Between the ongoing pandemic, the political unrest in the U.S., family problems and sad news from friends, my stress level has been mounting while my motivation to do anything has been plummeting. Maybe some of you know how that feels! Part of me wants to say “Wake me when it’s over” but part of me knows it’s time to roll up my sleeves and do what I can. So I am slogging away on many fronts including getting orders to the post office in a timely fashion and listing a few things.
As a treat though I went to my neighborhood thrift store at opening time on Friday. And by golly I actually found quite a few things (six altogether for $34). To be honest I didn’t find any WOW items. Nothing crazy valuable or wildly on trend. Just “bread and butter” items. Still it was an interesting, eclectic mix and I was in the mood to buy. Here are five of them…
I’m a fan of natural stone/mineral items and this handsome marble box was a no-brainer. A perfect little box to hold rings or cufflinks or on a desk for paper clips.
TIP: Folks love natural stone book ends, obelisks, boxes and figurines. Beware of dyed geodes–those hot pink and turquoise colors rub off on books and fabrics.
This Chinese brass incense burner is a fun thing. It’s not particularly old or finely rendered, but is usable and would add an exotic touch to a shelf or mantel.
This brass bowl was another exotic thing. When buying metal items weight plays a factor for me and this small bowl had a delicious heft (almost a pound). Turns out it’s one of those Nepalese singing bowls traditionally used for meditation and prayer in Buddhist communities. It would normally come with a wooden mallet or stick.
I was charmed by these little brass salt and pepper shakers with wood handles and their little stand. I believe these are European, possibly French (sel and poivre), and date to the 1960s/1970s.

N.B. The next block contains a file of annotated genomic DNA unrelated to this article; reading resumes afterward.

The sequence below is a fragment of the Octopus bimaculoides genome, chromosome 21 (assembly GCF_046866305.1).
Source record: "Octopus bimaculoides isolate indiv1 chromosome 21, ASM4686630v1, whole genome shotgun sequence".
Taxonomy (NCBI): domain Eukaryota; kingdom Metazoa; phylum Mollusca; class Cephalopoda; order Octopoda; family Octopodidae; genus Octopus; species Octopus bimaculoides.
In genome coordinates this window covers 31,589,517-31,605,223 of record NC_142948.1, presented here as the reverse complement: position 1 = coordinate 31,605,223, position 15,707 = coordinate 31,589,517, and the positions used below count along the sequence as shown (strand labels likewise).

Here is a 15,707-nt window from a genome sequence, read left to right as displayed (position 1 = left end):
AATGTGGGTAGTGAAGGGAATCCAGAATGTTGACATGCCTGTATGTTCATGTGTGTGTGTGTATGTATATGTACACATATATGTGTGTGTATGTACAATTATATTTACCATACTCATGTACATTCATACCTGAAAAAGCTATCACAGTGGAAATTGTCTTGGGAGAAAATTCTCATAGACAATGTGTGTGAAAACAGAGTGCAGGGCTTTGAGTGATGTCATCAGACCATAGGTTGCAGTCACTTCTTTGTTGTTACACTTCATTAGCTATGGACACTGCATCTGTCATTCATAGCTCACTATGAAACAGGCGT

I picture them in an old French kitchen like this one!
I liked the looks of ceramic vase though I wasn’t sure after seeing the “fabrique en chine” mark. Still it was quite fetching. I googled “Fabienne Jouvin, Libellule” and was pleasantly surprised at some of the listing prices. Turns out this originally had a lid, but with or without it, I’m glad I put it in my basket.
The sixth piece is a signed painting dated March 1973 on the back and almost a dead ringer for the 1970 book cover of “Jonathan Livingston Seagull.” I’m not finding any info on the artist, M. Blaisett or Blaiseth so it may be an amateur piece. Still I think there is something rather poignant about this simple painting.
Then on Saturday I went again. It was super busy at 10:30 a.m. and as soon as I walked in another customer came up and asked me if there were other thrift stores in the city. (Well, no, unfortunately.) Turns out they had come from further away because this little thrift store–my neighborhood thrift store–is on a list of the 10 best in the area! Well, that explains the influx of resellers and increased competition over the months. I’ve saw so many new faces in 2020!
Still, I am discovering I tend to look for different things than most people. Like today. I picked up this heavy, textured clay pigeon/mourning dove. I thought it was fabulous. It was marked “Stan” on the bottom and I assumed it was a student piece. Au contraire! Turns out it was made by Stan Langtwait who created “Shapes of Clay” from the 1950s till his death in 1980. These are collected, coveted pieces made from clay from Mt. St. Helens.
I couldn’t be more thrilled to find such a unique piece of vintage pottery.
And I did spot one other piece of handmade pottery that turned my head–a neat wine cooler by Jensen Turnage Pottery that could also be used as a spoon holder or even a vase.
I can picture it on a warm mediterranean patio like this one chilling a bottle of rosé!
So just the two pieces today for a total of $13.38. But it was fun and a bit of a diversion from real life. Later today I’m thinking about making homemade bread and split pea soup…perfect for a cold, rainy day.
What fun diversions are part of your life these days?